ICC begins ~~fix~~ probe in Sri Lanka

Published: Wednesday, March 28, 2001, 23:53 [IST]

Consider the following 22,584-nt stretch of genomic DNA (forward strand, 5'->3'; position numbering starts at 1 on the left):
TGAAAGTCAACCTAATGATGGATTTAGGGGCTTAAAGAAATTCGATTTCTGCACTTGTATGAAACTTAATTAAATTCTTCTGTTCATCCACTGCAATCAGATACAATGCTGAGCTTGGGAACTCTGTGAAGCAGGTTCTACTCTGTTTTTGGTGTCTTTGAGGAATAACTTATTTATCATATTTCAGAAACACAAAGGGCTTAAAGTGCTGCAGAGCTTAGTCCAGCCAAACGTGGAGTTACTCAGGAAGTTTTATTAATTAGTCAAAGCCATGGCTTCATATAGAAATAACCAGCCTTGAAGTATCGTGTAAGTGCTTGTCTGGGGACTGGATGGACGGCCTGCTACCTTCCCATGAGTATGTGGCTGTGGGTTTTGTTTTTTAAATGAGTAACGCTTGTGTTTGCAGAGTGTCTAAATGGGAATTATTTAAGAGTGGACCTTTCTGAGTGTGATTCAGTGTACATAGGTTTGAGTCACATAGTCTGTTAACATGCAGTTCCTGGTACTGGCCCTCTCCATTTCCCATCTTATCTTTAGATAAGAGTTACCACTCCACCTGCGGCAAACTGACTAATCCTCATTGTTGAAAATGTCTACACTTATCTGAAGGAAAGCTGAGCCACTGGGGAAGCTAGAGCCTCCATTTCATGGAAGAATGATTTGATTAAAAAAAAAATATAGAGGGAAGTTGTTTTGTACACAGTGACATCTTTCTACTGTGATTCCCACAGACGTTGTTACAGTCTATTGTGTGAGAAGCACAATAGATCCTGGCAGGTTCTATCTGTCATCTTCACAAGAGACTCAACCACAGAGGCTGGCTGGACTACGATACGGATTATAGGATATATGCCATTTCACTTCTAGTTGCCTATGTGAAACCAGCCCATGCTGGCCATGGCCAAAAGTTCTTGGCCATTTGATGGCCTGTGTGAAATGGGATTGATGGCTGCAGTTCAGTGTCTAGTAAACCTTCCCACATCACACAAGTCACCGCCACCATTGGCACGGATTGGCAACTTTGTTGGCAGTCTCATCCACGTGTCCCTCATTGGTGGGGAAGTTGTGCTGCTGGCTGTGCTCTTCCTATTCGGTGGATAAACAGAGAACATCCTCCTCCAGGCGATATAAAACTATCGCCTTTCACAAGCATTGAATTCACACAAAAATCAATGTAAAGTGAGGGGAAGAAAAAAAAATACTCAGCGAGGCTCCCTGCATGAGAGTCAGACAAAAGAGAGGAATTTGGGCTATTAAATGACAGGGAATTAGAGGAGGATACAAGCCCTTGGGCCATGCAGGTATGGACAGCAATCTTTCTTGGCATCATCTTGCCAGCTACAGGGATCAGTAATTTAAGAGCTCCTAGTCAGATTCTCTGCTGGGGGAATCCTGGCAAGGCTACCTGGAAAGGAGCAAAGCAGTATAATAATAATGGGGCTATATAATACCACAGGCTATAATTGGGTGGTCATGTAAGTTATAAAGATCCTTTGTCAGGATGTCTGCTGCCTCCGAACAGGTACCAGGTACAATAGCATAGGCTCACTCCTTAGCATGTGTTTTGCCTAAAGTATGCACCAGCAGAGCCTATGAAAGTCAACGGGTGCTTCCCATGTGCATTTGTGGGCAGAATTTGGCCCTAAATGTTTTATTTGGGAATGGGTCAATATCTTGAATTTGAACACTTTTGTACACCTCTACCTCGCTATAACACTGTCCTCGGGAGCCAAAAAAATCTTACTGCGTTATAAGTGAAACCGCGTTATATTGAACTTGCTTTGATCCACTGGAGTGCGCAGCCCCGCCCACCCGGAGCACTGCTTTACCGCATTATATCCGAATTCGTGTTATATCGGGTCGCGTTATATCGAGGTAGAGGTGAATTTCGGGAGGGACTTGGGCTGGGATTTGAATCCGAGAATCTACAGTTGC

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 Colombo: The International Cricket Council (ICC) on Wednesday began probing allegations that Sri Lanka's former skipper Arjuna Ranatunga and his deputy Aravinda de Silva took bribes to throw a 1994 Test match in India. The chief investigator in the ICC's anti-corruption unit, Jeff Reed, who arrived here on Tuesday, will question local cricket officials and players involved in the 1994 tour, the Board of Control for Cricket in Sri Lanka (BCCSL) said. Sir Paul Condon who heads the ICC anti-corruption unit and was due to arrive here on Friday has delayed his visit because of a sudden commitment relating to another match-fixing inquiry, local officials said. "Sir Paul rescheduling his visit till the last week of April will in no way delay the inquiry here because Mr Reed has already started his work," BCCSL President Thilanga Sumathipala told AFP. He said Sir Paul was now expected in Sri Lanka between April 21 and 30. He said the BCCSL's own anti-corruption unit has issued summons to former skipper Ranatunga and deputy de Silva to appear before a hearing that could take place between April 2 and 4. Jeff Reed is expected to take part in the hearing together with Desmond Fernando who headed Sri Lanka's own investigation into the charges first made by an Indian bookmaker, M K Gupta last year. Cricket sources said Ranatunga and de Silva will be questioned by Reed while several other players who were in the team in 1994 and the team management will also be questioned. The ICC probe team was initially expected here last month, but sources said that their arrival was delayed due to Sri Lanka's Test and One-day series with England, which ended Tuesday. De Silva played in the Test series against England, but was dropped from the One dayers. Ranatunga, who led Sri Lanka to its World Cup victory in 1996, quit international cricket in August last year. Sri Lanka has initiated its own inquiry into the allegations that de Silva and Ranatunga took bribes but the findings have not yet been made public. Sumathipala said the ICC action was in keeping with the international requirements but any wrong doing will have to be dealt with in line with Sri Lanka's own laws and in line with the BCCSL constitution. Ranatunga has categorically denied charges of accepting bribes while De Silva had said he was approached by bookmakers but did not take bribes. Indian bookmaker M K Gupta's testimony was published in an Indian Central Bureau of Investigation report last year. The two Sri Lankan players were alleged to have helped ensure that Sri Lanka lost a 1994 Test against India in Lucknow. Sri Lanka's investigator Fernando had found new evidence not contained in the original Indian report, the local 'Sunday Observer' reported last month. The paper did not say if the new evidence would exonerate the two players or lead to further charges against them. AFP

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